Why Daily Deal Sites Are a Mixed Bag for Small Businesses


Daily deal sites are in the news these days — and not in a good way. The share price of Groupon, the bellwether for the genre, has been sliding and sunk to a new low Aug. 20 before bouncing back. Consumers are getting weary trying to sort through the exponentially proliferating sites, and small businesses in particular are beginning to take a second look at what these sites truly bring to the party, one expert says.

As well they should. According to a recent survey by Utpal Dholakia, a professor of management at Rice University’s Jones Graduate School of Business, only 20 percent of deal users become repeat buyers, with higher success rates found among photographers, education services, health and fitness services, tourism-related services and doctors and dentists, while cleaning services, retailers, restaurants and bars performed less profitably.

"Daily deal sites are a double-edged sword, and unless they are structured properly, they’re likely to produce more harm than good," said marketing expert Charles Gaudet, CEO of PredictableProfits.com, a small business marketing site. "It’s important to realize that the daily deal customer purchased a coupon for your business based upon the price of the product, not because they have an intention to continue doing business with you. Once the daily deal customer redeems the coupon, it’s now the business owner’s job to convert them into a repeat purchaser and a lifetime buyer."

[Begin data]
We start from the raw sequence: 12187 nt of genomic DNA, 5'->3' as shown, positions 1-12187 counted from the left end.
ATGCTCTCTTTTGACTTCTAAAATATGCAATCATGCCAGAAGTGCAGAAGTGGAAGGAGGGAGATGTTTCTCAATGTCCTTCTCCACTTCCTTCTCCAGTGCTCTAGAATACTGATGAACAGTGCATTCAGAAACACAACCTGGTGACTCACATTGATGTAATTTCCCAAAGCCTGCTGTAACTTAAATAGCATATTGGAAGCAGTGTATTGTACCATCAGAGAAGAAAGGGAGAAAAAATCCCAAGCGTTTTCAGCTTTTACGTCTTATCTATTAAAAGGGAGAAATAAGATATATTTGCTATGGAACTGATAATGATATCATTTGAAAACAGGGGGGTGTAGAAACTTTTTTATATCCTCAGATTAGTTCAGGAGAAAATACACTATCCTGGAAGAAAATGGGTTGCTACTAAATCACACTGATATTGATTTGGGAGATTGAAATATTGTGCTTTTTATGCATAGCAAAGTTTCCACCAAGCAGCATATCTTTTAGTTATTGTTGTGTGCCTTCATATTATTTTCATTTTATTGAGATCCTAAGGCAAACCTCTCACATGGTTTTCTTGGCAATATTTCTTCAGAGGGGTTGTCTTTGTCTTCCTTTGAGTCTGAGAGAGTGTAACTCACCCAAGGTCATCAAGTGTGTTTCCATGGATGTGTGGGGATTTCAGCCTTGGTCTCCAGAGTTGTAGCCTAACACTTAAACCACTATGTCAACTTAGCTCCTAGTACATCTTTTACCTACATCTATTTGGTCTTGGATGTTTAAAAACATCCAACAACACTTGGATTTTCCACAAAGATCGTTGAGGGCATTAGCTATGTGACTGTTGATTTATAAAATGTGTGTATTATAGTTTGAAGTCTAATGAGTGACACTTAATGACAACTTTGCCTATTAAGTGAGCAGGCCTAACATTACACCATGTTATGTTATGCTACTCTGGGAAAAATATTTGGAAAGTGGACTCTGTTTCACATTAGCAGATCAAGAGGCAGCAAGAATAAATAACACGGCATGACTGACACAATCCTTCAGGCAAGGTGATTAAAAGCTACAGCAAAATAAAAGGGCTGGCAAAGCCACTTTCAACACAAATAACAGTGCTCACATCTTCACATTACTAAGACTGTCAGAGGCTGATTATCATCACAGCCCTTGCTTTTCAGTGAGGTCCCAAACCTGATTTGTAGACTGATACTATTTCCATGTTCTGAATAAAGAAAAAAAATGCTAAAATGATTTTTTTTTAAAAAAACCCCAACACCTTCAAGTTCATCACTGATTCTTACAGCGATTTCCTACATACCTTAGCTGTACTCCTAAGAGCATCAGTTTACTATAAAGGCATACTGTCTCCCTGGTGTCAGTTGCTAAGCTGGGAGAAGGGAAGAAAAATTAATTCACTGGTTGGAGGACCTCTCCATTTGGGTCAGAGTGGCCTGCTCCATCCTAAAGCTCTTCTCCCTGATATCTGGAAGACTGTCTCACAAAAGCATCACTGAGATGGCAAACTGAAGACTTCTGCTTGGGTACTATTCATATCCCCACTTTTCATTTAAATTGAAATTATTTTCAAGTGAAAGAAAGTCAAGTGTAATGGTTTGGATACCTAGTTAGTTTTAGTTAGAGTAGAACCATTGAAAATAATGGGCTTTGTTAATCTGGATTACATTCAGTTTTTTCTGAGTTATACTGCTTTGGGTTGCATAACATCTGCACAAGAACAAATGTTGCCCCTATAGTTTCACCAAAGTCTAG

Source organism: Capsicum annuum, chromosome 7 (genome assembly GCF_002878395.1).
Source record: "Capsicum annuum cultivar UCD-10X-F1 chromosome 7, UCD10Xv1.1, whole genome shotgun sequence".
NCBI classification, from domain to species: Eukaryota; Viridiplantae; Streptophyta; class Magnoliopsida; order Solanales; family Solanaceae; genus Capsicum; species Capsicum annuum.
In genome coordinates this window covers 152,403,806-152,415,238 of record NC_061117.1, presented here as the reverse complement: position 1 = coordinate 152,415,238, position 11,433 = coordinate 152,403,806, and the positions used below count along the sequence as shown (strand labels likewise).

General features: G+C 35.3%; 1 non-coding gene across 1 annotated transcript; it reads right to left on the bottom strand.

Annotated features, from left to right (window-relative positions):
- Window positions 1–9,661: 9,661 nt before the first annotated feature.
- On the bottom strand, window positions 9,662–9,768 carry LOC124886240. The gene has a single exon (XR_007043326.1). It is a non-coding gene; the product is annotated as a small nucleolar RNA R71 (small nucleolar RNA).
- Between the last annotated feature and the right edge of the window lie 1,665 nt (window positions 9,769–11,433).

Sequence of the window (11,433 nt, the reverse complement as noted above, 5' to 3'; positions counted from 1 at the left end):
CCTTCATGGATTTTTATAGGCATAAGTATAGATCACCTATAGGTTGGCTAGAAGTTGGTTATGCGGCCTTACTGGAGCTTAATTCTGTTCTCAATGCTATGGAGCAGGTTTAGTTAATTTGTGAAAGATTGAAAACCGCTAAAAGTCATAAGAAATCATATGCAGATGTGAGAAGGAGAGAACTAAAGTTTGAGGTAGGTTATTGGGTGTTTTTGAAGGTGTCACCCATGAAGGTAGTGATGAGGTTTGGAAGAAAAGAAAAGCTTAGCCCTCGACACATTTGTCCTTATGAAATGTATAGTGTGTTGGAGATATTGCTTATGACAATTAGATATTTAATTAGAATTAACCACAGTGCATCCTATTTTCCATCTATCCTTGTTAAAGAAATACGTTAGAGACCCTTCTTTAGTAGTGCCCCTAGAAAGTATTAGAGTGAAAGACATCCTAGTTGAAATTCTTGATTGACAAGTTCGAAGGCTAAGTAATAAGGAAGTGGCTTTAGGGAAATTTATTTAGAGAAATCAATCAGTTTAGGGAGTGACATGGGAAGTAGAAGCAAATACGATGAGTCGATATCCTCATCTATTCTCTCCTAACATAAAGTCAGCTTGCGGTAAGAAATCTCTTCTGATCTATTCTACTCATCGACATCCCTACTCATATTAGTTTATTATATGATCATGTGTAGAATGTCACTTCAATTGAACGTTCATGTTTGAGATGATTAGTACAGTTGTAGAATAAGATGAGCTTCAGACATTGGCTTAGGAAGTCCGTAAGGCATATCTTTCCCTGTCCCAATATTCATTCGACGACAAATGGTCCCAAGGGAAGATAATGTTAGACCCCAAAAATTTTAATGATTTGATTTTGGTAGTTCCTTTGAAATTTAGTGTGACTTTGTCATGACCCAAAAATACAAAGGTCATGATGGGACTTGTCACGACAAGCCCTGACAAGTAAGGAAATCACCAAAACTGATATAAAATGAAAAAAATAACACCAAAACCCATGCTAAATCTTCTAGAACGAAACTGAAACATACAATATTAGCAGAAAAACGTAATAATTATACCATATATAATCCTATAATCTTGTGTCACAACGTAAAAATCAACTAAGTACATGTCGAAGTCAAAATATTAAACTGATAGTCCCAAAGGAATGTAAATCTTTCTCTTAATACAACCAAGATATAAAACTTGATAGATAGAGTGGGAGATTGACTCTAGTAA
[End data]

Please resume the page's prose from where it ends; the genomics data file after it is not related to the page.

[5 Daily Deals Gone Unexpectedly Wrong]

Though the odds are against you, as the Rice study shows, there are steps you can take to up your conversion rate, he said. You can start by making sure that the daily deal sites you use reach the right customers. Many daily deal sites will provide demographic information; before doing a promotion, make sure the demographic matches your target customer base.

Small businesses also need to prepare for a surge of new customers, Gaudet said. Many businesses struggle with meeting the needs of a huge influx of new customers seeking to redeem their coupons, putting pressures on the existing business infrastructure, operations and often displeasing existing customers.

And you need to track the results and understand the impact the daily deal site is having on the business. This includes the cost of the promotion, the total customer expenditure, the net profits and any repeat purchases.

Finally, utilize follow-up marketing. In order to get the best response, offer each daily deal customer an incentive to come back and make a repeat purchase, such as an additional coupon or preferred customer pricing.

"As with all marketing measures, test small, measure its performance and look for ways to improve," Gaudet said.

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